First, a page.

A Limited Company is owned by its shareholders and run by its directors. If you are opening your own Limited Company, you are both a director and shareholder, as well as its employee. A Limited Company is a legal entity in its own right. In other words, it has its own legal rights and obligations.

That means any profits and losses belong to the company; so, the business itself can continue regardless of the death, resignation or bankruptcy of any shareholders or directors. A Limited Company offers limited liability. The company (as its own legal entity) is liable for its debts. The shareholders and directors are not personally liable. Their liability is limited to paying to the company what they have agreed to pay for their shares.

Some contractors will find very little difficulty in handling their finances and remain happy to take care of everything themselves. That’s fine. Others, however, rely on an accountant to take care of all the confusing stuff and keep their business profitable. Alongside the tax expertise offered by a qualified accountancy firm, a specialist will be aware of specific rules and regulations which affect the contracting industry, particularly IR35. This legislation on its own is a minefield, and if your contract work is caught, your take-home pay will be vastly diminished.

There are several other pieces of legislation which may affect you, including the MSC legislation, Agency Workers Regulations, and Section 660. Without a solid knowledge of these rules, as well as the ability to keep on top of your day-to-day accounting duties, you may well struggle to keep on top of your accounts.

IR35 is legislation that was introduced to combat tax avoidance by individuals who supply services to clients through a limited company, when they are doing the same job and operate under the same constraints as an employee, this is known as” disguised employment.”

This legislation states that contractors who are in fact “disguised employees” should be subject to the same Income Tax and National Insurance Contributions as any regular employee rather than the tax breaks and benefits associated with a Limited Company.

For example, if you receive paid holiday and sick pay from your client yet still operate through a Limited Company, this will be deemed as “disguised employment,” and you will be liable for the same tax as an employee.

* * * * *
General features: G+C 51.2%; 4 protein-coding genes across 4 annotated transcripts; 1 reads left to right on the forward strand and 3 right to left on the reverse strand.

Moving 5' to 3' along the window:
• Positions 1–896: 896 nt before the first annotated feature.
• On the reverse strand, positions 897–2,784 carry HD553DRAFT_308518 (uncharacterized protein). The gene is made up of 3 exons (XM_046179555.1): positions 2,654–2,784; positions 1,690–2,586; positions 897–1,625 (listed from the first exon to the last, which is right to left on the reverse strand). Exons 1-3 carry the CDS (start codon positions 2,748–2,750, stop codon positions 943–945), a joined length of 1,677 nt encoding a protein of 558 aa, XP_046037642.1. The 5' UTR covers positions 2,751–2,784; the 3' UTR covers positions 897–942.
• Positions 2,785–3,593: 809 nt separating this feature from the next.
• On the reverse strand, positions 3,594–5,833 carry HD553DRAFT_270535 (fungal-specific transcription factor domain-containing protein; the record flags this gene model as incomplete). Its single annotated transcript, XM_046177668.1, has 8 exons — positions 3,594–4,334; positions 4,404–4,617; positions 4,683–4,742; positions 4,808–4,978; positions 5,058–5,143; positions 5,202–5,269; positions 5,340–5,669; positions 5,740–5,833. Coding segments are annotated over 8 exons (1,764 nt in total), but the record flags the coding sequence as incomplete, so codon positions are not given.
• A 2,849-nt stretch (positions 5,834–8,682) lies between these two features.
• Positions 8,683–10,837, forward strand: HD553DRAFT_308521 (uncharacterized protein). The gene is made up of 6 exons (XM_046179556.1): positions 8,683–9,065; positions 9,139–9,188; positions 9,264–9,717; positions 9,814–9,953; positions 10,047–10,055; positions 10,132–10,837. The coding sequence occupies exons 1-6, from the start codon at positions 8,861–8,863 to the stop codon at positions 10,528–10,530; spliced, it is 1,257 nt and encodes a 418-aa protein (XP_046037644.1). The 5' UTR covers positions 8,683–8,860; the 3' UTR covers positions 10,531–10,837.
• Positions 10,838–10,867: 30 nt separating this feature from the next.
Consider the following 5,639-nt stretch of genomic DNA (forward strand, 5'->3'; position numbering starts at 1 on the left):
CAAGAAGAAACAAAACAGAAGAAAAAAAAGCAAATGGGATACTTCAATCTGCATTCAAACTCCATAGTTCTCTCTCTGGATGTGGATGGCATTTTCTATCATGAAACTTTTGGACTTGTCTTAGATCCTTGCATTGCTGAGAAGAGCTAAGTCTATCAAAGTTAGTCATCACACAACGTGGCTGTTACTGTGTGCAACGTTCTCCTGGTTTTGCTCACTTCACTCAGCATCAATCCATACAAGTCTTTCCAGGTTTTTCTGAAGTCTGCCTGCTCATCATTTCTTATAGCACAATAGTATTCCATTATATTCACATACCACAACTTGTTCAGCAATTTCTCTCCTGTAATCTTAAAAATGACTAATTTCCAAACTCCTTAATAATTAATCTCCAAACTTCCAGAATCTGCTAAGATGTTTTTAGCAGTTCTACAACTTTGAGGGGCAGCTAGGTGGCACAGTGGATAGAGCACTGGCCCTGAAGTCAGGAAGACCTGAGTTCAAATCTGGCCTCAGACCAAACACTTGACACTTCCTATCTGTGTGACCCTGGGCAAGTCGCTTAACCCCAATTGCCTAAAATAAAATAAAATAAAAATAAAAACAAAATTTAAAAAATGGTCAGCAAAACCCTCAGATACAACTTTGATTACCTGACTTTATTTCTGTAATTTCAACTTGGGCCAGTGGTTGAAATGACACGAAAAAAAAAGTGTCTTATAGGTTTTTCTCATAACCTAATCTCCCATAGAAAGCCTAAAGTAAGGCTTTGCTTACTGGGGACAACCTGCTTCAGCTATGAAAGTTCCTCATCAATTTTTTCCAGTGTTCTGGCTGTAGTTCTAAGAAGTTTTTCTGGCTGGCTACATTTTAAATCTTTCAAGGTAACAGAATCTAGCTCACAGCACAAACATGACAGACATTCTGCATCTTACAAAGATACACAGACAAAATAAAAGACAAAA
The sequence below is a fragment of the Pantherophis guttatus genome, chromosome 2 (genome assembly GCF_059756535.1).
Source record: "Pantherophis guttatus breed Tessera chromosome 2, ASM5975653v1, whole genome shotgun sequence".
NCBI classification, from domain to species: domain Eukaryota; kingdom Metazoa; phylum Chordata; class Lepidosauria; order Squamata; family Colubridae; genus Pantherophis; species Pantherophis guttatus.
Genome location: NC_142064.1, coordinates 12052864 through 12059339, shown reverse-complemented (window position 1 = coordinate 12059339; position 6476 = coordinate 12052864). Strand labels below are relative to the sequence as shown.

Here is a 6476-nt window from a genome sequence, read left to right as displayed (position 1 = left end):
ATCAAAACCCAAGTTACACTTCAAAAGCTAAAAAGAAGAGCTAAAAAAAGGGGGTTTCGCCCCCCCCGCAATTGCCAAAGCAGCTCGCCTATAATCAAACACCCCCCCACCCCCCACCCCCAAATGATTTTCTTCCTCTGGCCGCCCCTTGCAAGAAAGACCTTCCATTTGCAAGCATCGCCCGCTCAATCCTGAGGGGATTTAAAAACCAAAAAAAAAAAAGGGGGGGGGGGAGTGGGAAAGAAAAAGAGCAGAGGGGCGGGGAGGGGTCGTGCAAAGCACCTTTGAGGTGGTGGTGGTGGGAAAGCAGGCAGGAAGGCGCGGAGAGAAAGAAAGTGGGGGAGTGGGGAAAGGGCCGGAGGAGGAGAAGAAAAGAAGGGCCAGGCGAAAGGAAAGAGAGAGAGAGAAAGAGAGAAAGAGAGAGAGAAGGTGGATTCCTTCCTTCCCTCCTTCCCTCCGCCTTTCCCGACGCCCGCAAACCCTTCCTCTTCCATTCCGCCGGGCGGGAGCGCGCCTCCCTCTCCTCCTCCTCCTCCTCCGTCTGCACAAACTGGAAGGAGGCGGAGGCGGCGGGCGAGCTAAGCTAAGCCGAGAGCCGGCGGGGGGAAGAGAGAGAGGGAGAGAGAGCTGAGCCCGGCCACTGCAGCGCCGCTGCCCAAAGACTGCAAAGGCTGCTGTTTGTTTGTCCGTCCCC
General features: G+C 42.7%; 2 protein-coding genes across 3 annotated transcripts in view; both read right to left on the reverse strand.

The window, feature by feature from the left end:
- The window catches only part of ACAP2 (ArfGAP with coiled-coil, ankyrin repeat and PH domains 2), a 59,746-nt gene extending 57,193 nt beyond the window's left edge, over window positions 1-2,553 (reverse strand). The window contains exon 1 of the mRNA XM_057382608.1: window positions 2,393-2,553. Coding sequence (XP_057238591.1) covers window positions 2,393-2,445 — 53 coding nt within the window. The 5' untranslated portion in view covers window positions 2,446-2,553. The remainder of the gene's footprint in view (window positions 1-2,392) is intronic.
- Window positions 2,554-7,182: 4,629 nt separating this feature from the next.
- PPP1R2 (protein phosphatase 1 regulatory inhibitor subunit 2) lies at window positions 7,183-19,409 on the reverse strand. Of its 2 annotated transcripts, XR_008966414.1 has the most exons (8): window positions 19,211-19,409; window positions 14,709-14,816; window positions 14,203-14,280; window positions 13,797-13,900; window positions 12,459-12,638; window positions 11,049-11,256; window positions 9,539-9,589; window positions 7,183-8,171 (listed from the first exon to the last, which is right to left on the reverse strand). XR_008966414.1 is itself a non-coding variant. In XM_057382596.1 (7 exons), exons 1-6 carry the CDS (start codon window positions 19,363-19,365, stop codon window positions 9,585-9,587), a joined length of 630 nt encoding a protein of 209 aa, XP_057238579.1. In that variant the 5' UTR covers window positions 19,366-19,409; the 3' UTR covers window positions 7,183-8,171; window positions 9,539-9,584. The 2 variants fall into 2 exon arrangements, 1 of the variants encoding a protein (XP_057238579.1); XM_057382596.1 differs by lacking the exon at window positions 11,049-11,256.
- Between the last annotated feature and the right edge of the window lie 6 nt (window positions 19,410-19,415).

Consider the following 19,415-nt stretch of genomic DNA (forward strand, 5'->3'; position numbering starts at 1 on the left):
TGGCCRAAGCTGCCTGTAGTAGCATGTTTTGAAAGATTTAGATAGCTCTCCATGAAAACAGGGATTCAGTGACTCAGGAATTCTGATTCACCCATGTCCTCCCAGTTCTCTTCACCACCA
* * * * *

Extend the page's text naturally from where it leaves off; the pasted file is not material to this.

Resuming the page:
• Money you earn from employment
  • Profits you make if you’re self-employed – including from services you sell through websites or apps
  • Some state benefits
  • Most pensions, including state pensions, company and personal pensions and retirement annuities
  • Rental income (unless you’re a live-in landlord and get less than the rent a room limit)
  • Benefits you get from your job
  • Income from a trust
  • Interest on savings over your savings allowance

You must register for VAT if your VAT taxable turnover goes over £85,000 (the ‘threshold’), or you know that it will. Your VAT taxable turnover is the total of everything sold that is not VAT exempt.

You can also register voluntarily.

As an employer, you normally have to operate PAYE as part of your payroll. PAYE is HM Revenue and Customs’ (HMRC) system to collect Income Tax and National Insurance from employment.

You do not need to register for PAYE if none of your employees are paid £118 or more a week, get expenses and benefits, have another job or get a pension. However, you must keep payroll records.

Every month you must pay HMRC the tax and National Insurance (and any other deductions) you owe as reported on your Full Payment Submission (FPS) in the previous tax month. Minus the reductions on any Employer Payment Summary (EPS) you sent before the 19th in the current tax month.

You must pay what you owe by the 22nd of the month (or the 19th if paying by post) – you may have to pay a penalty if you do not.

Private Limited Companies that are privately owned businesses, referred to as a Limited (LTD) Company.

  1. Greater Tax efficiency
  2. Distinct Entity
  3. Limited Liability
  4. Professional Status
  5. Profitability

The Average fee for having an accountant can range from £30-£180 per month. The costs vary based on the requirements needed by your company.

M J Kane provide extremely competitive prices on all our fees.

If you would like to learn more about our prices, contact a member of our team today.

If you are inside IR35 you will need to operate through an Umbrella Company or seek a different contract. This is due to the payments relating to that assignment needing to be accounted for using the IR35 regulations. This means you will be charged Tax and NIC charges as you are deemed to be employed.

If you are outside IR35 it is business as usual. You can operate through your limited company and you can continue to receive your dividends from the company without deduction of additional tax and NIC

The tax year runs from the 6th April to the 5th April the following year.

he first payment on account for the tax year ending the following 5 April is due on the 31st January.

If you have a second payment on account due for the tax year ending the previous 5 April it is due for payment on the 31st July.

It is worth remembering that not everyone has to pay these payments on account

VAT is charged on things like:

  • Business sales – for example when you sell goods and services
  • Hiring or loaning goods to someone
  • selling business assets
  • Commission
  • Items sold to staff – for example canteen meals
  • Business goods used for personal reasons

These are known as ‘taxable supplies’. There are however, different rules for charities.

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